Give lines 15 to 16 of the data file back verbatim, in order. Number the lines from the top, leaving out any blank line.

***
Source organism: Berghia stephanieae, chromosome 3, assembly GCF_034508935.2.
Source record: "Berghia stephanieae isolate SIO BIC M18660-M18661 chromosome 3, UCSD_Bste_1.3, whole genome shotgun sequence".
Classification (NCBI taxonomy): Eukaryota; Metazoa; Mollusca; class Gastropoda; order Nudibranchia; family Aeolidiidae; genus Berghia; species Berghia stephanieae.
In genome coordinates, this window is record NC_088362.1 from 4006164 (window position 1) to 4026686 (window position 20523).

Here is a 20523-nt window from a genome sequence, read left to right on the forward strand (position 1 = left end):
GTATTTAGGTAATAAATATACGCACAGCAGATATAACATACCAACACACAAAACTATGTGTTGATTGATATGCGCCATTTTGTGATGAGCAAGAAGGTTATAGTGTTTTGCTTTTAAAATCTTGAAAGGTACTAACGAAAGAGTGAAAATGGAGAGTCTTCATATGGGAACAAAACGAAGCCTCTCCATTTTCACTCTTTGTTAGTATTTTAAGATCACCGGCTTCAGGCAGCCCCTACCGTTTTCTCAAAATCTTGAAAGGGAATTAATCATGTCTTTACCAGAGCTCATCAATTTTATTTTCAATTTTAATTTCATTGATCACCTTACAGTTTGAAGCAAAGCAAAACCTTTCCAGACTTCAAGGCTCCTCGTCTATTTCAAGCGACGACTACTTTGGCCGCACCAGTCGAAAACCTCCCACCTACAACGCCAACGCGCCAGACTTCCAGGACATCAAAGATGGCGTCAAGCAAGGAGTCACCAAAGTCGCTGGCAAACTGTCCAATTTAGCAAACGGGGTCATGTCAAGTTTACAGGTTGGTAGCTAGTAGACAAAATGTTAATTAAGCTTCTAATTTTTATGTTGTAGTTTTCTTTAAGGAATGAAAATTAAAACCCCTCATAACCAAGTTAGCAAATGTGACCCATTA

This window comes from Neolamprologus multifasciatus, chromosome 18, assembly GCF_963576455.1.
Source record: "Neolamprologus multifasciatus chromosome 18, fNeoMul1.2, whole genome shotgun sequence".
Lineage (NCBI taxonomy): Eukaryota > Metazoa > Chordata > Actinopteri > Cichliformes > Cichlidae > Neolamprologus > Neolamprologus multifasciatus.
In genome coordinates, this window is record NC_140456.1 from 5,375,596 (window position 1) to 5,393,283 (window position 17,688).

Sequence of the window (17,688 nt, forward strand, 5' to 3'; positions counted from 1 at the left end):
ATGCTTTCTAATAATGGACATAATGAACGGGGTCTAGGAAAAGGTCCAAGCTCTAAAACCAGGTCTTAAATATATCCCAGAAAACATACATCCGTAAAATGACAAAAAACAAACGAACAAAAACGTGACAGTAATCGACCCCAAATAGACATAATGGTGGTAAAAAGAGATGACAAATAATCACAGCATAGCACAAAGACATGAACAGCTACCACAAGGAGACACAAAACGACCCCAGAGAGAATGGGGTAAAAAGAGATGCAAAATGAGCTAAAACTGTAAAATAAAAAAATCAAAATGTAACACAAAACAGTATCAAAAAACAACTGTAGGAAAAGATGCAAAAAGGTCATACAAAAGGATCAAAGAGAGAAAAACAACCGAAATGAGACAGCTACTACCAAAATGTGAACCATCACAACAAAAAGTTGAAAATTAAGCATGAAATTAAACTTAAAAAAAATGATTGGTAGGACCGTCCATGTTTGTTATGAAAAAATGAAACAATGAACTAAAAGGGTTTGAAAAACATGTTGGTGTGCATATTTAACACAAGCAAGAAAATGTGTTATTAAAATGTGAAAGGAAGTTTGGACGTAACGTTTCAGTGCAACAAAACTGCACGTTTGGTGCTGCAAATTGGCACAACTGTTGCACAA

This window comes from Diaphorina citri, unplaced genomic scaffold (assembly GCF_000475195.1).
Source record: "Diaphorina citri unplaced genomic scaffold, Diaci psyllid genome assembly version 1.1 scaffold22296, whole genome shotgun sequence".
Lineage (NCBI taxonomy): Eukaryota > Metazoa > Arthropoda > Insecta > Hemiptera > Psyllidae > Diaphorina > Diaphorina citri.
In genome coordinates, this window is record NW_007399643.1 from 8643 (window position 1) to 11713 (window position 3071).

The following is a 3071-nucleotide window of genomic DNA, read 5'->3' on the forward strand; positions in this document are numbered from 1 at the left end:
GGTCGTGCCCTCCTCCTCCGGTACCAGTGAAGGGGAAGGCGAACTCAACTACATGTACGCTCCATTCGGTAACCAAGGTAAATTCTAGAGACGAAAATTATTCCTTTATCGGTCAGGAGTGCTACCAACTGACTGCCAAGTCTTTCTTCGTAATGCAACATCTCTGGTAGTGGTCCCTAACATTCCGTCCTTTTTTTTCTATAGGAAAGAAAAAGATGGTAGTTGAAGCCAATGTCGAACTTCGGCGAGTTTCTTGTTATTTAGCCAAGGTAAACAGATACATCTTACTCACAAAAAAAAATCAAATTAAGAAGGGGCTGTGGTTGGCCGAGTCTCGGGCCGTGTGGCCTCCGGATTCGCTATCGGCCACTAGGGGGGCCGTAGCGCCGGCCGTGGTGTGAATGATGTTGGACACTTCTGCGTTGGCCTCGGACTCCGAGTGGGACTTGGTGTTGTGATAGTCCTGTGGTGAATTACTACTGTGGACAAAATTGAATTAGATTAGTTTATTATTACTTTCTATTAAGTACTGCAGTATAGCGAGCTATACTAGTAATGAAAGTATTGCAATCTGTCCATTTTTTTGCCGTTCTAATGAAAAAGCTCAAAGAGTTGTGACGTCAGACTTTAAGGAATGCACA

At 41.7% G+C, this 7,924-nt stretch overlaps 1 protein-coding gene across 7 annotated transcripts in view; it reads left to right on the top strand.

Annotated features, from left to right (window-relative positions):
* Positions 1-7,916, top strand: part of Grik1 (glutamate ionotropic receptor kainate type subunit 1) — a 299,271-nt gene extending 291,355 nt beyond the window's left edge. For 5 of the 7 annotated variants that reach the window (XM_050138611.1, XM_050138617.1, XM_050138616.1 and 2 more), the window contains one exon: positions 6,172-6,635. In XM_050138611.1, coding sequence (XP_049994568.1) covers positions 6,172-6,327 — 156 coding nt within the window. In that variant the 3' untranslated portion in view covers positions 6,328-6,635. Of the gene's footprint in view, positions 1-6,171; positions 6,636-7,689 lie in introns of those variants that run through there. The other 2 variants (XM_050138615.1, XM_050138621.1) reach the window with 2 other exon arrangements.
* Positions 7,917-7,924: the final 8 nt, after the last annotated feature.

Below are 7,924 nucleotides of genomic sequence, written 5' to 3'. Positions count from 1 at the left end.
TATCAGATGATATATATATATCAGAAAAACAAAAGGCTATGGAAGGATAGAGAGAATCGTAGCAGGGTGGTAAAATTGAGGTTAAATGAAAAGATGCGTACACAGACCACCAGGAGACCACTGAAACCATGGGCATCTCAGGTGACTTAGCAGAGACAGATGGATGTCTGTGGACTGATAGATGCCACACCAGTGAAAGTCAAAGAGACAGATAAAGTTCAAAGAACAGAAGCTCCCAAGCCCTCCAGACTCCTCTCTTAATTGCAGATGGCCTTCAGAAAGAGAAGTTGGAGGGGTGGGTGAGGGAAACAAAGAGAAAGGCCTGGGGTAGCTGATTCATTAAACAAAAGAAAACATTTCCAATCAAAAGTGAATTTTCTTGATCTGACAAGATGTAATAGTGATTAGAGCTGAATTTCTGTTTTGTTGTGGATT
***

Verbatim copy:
Lineage (NCBI taxonomy): Eukaryota > Metazoa > Arthropoda > Insecta > Hemiptera > Psyllidae > Diaphorina > Diaphorina citri.
In genome coordinates, this window is record NW_007399643.1 from 8643 (window position 1) to 11713 (window position 3071).